Home Brexit Men with fewer qualifications most at risk from potential new trade barriers with the EU

Men with fewer qualifications most at risk from potential new trade barriers with the EU

by LLB Reporter
5th Oct 18 7:19 am

Men with GCSE qualifications or below employed in certain manual occupations are more likely than other groups to work in industries at particular risk from new barriers to trade with the EU after Brexit. Historically, those in this group have struggled to find equally well-paid work elsewhere when job losses have occurred.

That is one of the key conclusions from detailed new analysis of trade data carried out by researchers at IFS and funded by the ESRC’s UK in a Changing Europe initiative.

The EU is the UK’s largest trading partner. It is the most important destination for UK exports and the most important source of imports to the UK. In new analysis, researchers at IFS have investigated which industries, regions and types of workers would be most and least affected by increased barriers to trade with the EU under different Brexit scenarios. The scenarios consider both potential new tariffs and higher non-tariff barriers (such as customs checks). Below are some of the main conclusions from our analysis.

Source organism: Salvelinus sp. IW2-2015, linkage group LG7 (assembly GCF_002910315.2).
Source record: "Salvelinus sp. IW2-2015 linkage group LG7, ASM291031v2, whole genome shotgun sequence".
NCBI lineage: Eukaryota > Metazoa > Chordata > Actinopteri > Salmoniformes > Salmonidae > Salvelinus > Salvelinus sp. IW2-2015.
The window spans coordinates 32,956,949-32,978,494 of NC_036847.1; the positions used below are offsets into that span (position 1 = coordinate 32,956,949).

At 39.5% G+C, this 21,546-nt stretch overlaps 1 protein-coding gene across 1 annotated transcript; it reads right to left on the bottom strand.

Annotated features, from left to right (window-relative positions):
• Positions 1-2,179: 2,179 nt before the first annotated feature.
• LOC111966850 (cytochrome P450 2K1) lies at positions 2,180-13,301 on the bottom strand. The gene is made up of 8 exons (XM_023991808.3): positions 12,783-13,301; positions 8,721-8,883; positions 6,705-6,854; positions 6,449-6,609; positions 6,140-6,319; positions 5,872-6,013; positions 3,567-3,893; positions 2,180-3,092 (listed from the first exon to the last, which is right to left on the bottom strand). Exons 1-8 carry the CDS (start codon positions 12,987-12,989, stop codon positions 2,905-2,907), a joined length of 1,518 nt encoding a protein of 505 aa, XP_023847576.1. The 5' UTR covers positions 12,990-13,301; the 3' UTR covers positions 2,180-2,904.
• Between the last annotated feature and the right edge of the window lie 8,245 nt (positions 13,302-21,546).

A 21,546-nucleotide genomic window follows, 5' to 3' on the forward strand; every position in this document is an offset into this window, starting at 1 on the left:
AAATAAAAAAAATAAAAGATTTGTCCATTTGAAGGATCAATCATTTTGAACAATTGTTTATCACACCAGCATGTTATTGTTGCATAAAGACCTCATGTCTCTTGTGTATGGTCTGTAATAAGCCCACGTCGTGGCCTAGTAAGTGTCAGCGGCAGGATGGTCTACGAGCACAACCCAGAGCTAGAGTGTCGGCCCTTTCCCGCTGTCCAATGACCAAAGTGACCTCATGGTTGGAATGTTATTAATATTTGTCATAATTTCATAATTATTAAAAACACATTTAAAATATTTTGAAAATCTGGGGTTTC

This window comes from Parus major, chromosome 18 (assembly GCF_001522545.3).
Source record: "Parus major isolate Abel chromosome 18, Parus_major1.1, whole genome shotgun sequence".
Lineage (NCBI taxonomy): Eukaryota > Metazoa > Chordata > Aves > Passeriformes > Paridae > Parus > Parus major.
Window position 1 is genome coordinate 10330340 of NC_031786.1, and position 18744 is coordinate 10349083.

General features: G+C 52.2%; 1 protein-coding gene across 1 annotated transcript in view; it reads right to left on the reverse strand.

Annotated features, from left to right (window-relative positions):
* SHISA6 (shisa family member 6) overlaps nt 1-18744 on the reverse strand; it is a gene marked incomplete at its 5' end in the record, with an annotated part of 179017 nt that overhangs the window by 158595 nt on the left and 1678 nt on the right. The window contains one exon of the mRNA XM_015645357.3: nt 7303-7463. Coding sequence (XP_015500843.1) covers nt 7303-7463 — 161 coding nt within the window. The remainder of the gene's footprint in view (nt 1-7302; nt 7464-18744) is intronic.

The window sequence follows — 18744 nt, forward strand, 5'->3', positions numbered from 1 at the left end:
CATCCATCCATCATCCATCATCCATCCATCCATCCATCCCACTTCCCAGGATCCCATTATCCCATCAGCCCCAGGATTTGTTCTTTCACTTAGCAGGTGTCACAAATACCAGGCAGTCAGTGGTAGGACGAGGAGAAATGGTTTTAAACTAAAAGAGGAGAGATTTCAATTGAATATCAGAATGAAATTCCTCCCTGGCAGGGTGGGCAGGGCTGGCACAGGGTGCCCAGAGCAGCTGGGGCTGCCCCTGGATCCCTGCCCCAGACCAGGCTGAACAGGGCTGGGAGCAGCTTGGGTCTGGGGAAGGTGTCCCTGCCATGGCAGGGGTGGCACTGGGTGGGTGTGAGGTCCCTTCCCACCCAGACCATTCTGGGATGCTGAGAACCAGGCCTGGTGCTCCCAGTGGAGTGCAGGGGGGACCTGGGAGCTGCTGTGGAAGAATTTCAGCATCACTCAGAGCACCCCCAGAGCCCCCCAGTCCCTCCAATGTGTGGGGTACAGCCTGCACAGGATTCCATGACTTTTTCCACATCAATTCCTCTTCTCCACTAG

Impacts will vary across industries

  • Clothing manufacture, transport equipment (including car manufacturing) and the chemicals and pharmaceuticals sector are at particular risk from higher trade barriers. These industries sell a large fraction of their output to the EU. The transport equipment sector is particularly exposed because the EU is also the source of a quarter of its inputs; with increased trade barriers, the cost of its inputs from the EU would rise and demand for its outputs in the EU would fall.
  • Finance is the most exposed services industry, as it currently exports a relatively large share of its output (12%) to the EU. Crucial here will be the scale of non-tariff barriers, including the potential loss of passporting rights, after Brexit.
  • Industries such as agriculture may benefit from trade barriers if consumers substitute away from more expensive imports from the EU towards products made in the UK. However, the industries that could benefit make up only a small share of employment and the overall economy. These benefits would also come at the expense of consumers facing higher prices.

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